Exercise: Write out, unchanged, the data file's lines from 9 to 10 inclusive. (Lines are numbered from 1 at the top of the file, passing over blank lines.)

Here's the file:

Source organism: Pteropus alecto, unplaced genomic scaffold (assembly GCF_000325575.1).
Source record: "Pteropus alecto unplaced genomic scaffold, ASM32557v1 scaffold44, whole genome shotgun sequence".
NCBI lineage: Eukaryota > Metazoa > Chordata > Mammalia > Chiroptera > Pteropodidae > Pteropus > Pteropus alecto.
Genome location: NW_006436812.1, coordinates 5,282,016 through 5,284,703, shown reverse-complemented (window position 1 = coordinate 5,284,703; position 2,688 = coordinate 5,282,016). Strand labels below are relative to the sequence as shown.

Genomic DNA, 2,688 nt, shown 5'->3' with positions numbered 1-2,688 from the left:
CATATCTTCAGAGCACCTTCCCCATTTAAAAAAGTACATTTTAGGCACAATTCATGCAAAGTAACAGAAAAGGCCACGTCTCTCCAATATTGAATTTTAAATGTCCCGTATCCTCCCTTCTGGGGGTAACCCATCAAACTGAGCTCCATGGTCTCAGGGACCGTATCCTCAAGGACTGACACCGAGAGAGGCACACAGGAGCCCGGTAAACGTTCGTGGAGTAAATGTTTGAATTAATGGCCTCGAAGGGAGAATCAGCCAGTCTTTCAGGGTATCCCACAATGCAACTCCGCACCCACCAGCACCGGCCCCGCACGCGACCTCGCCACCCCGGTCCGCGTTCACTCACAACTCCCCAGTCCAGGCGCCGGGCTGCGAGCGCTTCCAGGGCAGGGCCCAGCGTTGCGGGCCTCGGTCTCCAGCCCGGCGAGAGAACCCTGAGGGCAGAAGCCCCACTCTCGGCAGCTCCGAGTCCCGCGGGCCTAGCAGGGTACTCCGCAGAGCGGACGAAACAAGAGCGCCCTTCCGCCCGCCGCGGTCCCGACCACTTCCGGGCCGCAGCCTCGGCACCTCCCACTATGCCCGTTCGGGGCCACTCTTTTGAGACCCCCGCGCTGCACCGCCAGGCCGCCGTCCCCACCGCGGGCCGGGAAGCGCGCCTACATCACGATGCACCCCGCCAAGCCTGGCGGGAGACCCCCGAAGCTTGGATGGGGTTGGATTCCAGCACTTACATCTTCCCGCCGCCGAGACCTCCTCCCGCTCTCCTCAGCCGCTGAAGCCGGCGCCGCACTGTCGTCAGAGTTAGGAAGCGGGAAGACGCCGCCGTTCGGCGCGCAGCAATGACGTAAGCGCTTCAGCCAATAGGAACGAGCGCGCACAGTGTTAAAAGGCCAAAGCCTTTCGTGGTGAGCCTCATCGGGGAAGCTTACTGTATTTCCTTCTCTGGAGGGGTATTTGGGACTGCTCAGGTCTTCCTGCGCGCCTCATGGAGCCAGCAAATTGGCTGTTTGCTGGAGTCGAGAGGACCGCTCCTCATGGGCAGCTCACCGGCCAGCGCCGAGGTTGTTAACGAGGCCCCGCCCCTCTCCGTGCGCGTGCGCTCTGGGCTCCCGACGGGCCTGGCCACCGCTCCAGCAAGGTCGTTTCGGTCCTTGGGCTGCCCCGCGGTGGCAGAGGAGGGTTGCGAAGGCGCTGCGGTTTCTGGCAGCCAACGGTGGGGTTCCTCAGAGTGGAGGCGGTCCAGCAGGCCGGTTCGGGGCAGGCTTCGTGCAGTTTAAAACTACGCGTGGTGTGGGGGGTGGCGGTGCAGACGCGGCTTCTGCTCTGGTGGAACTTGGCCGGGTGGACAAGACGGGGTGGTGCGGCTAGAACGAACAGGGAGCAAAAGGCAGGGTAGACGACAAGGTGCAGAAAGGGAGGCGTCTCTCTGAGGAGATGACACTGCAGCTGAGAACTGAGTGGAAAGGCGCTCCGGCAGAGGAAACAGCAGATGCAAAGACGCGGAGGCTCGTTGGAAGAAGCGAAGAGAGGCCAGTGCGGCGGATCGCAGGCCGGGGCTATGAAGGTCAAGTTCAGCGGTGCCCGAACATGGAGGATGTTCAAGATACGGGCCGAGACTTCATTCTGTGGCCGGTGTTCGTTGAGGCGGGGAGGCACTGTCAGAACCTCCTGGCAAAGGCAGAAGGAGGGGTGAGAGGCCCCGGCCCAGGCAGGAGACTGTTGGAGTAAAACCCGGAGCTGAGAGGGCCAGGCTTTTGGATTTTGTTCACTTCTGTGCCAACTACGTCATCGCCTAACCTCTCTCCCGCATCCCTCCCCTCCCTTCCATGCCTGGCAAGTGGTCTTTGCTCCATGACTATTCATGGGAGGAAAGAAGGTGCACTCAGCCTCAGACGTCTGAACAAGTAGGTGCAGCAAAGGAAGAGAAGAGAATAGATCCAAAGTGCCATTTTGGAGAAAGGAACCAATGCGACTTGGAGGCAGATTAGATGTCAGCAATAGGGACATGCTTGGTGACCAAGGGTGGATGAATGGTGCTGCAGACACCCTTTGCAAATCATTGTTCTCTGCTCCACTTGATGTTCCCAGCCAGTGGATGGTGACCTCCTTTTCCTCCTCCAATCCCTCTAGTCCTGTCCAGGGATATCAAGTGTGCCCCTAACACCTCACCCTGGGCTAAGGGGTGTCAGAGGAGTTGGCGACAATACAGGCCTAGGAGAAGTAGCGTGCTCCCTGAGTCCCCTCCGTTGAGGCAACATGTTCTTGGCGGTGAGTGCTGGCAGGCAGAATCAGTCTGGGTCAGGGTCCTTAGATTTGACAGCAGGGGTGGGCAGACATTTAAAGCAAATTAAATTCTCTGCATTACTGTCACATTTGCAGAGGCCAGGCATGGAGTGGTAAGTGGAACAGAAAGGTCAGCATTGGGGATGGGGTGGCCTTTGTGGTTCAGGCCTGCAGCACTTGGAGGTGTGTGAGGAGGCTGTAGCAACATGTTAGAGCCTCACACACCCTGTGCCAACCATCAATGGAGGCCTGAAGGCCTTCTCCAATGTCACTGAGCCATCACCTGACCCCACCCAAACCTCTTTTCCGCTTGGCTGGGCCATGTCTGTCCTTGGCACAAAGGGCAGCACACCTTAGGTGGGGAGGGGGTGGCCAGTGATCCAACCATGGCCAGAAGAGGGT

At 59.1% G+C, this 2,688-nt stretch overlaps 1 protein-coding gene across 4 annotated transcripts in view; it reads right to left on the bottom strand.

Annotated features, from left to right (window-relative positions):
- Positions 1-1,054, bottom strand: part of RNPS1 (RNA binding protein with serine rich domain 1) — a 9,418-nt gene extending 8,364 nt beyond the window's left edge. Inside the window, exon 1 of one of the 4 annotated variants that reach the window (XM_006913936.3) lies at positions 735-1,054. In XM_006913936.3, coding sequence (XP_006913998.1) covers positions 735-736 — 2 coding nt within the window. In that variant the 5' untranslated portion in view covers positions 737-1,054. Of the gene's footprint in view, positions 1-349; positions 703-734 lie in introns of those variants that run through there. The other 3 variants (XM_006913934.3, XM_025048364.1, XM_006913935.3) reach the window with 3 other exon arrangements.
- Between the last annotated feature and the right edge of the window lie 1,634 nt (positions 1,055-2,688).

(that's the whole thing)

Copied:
- Positions 1-1,054, bottom strand: part of RNPS1 (RNA binding protein with serine rich domain 1) — a 9,418-nt gene extending 8,364 nt beyond the window's left edge. Inside the window, exon 1 of one of the 4 annotated variants that reach the window (XM_006913936.3) lies at positions 735-1,054. In XM_006913936.3, coding sequence (XP_006913998.1) covers positions 735-736 — 2 coding nt within the window. In that variant the 5' untranslated portion in view covers positions 737-1,054. Of the gene's footprint in view, positions 1-349; positions 703-734 lie in introns of those variants that run through there. The other 3 variants (XM_006913934.3, XM_025048364.1, XM_006913935.3) reach the window with 3 other exon arrangements.
- Between the last annotated feature and the right edge of the window lie 1,634 nt (positions 1,055-2,688).